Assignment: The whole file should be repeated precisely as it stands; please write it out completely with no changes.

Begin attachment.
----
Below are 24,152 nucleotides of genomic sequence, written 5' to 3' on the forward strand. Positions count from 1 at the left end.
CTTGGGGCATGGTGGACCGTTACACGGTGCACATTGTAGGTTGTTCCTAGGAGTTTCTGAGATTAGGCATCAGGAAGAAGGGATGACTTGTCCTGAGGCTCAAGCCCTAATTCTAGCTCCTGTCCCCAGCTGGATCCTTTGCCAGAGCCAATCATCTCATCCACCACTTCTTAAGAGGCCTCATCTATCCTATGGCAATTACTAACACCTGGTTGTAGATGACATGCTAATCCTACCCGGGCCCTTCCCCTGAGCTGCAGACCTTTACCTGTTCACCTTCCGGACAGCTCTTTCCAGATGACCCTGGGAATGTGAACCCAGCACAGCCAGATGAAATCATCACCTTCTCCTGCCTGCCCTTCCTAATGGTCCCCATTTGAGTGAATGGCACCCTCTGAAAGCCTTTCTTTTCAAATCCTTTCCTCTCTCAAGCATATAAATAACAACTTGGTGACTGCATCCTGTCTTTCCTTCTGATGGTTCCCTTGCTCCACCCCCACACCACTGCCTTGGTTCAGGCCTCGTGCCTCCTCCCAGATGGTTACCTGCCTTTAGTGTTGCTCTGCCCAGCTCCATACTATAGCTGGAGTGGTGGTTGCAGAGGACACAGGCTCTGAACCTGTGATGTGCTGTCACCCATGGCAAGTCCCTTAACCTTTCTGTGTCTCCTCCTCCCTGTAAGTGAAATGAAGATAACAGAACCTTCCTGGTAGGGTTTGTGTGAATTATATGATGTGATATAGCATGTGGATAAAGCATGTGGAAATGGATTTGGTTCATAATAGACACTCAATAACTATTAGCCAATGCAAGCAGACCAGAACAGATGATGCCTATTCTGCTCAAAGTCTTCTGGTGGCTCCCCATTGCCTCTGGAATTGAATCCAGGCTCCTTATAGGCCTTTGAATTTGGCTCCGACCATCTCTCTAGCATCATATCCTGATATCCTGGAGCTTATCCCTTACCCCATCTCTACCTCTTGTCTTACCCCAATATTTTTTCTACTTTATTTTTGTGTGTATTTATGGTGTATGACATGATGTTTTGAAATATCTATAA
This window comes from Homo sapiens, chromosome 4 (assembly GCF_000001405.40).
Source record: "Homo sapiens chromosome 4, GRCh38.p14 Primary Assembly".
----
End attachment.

Below are 24,152 nucleotides of genomic sequence, written 5' to 3' on the forward strand. Positions count from 1 at the left end.
CTTGGGGCATGGTGGACCGTTACACGGTGCACATTGTAGGTTGTTCCTAGGAGTTTCTGAGATTAGGCATCAGGAAGAAGGGATGACTTGTCCTGAGGCTCAAGCCCTAATTCTAGCTCCTGTCCCCAGCTGGATCCTTTGCCAGAGCCAATCATCTCATCCACCACTTCTTAAGAGGCCTCATCTATCCTATGGCAATTACTAACACCTGGTTGTAGATGACATGCTAATCCTACCCGGGCCCTTCCCCTGAGCTGCAGACCTTTACCTGTTCACCTTCCGGACAGCTCTTTCCAGATGACCCTGGGAATGTGAACCCAGCACAGCCAGATGAAATCATCACCTTCTCCTGCCTGCCCTTCCTAATGGTCCCCATTTGAGTGAATGGCACCCTCTGAAAGCCTTTCTTTTCAAATCCTTTCCTCTCTCAAGCATATAAATAACAACTTGGTGACTGCATCCTGTCTTTCCTTCTGATGGTTCCCTTGCTCCACCCCCACACCACTGCCTTGGTTCAGGCCTCGTGCCTCCTCCCAGATGGTTACCTGCCTTTAGTGTTGCTCTGCCCAGCTCCATACTATAGCTGGAGTGGTGGTTGCAGAGGACACAGGCTCTGAACCTGTGATGTGCTGTCACCCATGGCAAGTCCCTTAACCTTTCTGTGTCTCCTCCTCCCTGTAAGTGAAATGAAGATAACAGAACCTTCCTGGTAGGGTTTGTGTGAATTATATGATGTGATATAGCATGTGGATAAAGCATGTGGAAATGGATTTGGTTCATAATAGACACTCAATAACTATTAGCCAATGCAAGCAGACCAGAACAGATGATGCCTATTCTGCTCAAAGTCTTCTGGTGGCTCCCCATTGCCTCTGGAATTGAATCCAGGCTCCTTATAGGCCTTTGAATTTGGCTCCGACCATCTCTCTAGCATCATATCCTGATATCCTGGAGCTTATCCCTTACCCCATCTCTACCTCTTGTCTTACCCCAATATTTTTTCTACTTTATTTTTGTGTGTATTTATGGTGTATGACATGATGTTTTGAAATATCTATAA
This window comes from Homo sapiens, chromosome 4 (assembly GCF_000001405.40).
Source record: "Homo sapiens chromosome 4, GRCh38.p14 Primary Assembly".